Inside Clearwater Research Facility Studying Possible COVID-19 Therapy

By | October 17, 2020

CLEARWATER, Fla. – It’s been touted as a possible breakthrough in the fight against COVID-19 and is even reportedly one of the treatments given to President Trump after he tested positive. Now, a version of Regeneron’s antibody cocktail that could prevent infection by the virus is in the final stage of clinical trials.

Innovative Research of West Florida is one of the sites nationwide conducting that research. It’s been home to hundreds of clinical trials in the past.


What You Need To Know

  • Innovative Research of West Florida is still recruiting for a study into whether Regeneron antibody cocktail can prevent COVID-19 infection.
  • Ten participants enrolled at site so far
  • Double-blind study involves 12 weeks of follow-up

“I think when you’re in the research profession, it’s your happy place,” said Co-Director Tracey Osborn of the facility. “It’s what you like to be involved in because you feel like you’re actually improving life as we know it.”

Osborn said she thinks the trial has gone “exceptionally well” so far. Participants start out by taking a rapid nasal swab test. Once results confirm they’re negative, they receive four injections of either the cocktail or a placebo. It’s a double-blind study, so steps are taken to make sure not even the team knows who gets what. After that, researchers follow up with participants for at least 12 weeks, testing them for the virus and assessing their overall health. 

Innovative Research has enrolled ten participants in the study. One of the challenges has been that they’re trying to recruit people who are in close contact with patients who have already tested positive for the virus, such as people living in the same household. They have four days from the time that positive test was taken to get people involved in the prevention study.

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Another study is looking into whether an IV form of the cocktail can help fight the virus in people who test positive. It’s the therapy President Trump reportedly received after he was diagnosed. Osborn said while not the same as the use her facility’s study is exploring, this news may have helped overcome another challenge – uncertainty about COVID treatments.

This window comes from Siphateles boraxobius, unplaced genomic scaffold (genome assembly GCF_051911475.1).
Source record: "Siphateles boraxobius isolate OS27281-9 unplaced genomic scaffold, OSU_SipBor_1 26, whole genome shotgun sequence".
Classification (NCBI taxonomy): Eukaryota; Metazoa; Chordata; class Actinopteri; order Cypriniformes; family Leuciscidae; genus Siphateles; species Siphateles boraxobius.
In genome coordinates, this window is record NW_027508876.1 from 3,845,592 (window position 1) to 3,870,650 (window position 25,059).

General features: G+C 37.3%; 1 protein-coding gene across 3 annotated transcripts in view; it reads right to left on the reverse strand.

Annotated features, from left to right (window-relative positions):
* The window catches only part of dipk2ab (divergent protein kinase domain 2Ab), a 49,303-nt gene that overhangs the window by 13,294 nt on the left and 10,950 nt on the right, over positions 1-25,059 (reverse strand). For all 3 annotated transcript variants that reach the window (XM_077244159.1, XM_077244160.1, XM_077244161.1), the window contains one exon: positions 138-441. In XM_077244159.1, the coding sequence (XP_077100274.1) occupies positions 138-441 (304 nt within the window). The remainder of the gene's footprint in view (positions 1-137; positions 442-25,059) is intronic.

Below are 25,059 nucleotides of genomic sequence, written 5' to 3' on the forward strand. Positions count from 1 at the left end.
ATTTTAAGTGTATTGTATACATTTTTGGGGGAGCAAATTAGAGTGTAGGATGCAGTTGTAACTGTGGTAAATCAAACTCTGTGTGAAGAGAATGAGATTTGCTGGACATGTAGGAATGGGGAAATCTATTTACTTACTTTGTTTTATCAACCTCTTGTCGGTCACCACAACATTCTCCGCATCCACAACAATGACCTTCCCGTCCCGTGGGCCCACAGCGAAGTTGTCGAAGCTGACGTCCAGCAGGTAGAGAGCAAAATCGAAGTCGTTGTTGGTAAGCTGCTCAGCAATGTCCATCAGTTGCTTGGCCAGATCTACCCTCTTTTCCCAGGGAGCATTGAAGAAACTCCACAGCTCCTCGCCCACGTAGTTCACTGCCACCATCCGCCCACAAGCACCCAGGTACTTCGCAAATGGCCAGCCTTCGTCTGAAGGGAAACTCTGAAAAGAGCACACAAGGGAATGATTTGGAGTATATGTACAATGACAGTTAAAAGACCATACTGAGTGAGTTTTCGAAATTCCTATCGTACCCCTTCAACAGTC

“I think prior to the president getting his IV dosing, I think that everyone has a little bit of fear,” Osborn said. “I think that that’s the biggest problem that patients have is that they think they’re injecting themselves with the live virus or it’s going to make their condition worse, when in reality it’s speeding up the course of time for recovery.”

The hope is that trial results will lead to an approved therapy that can help speed the world back to normal. 

“Fortunately, there’s been many companies that are at the forefront of this type of treatment with the antibodies, and I think that there’s been extreme success in these treatment groups,” said Osborn. “It’s nice to see that we have some things right now that are successful, because in order to get us six months down the way or a year down the way, we have to have these because we’ll be able to give these to individuals hopefully really soon.

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Osborn said about 1,600 people nationwide are expected to take part in this last phase of the trial. She said Innovative Research is still recruiting for its study. Anyone interested in learning more about taking part can call (727) 584-6368.

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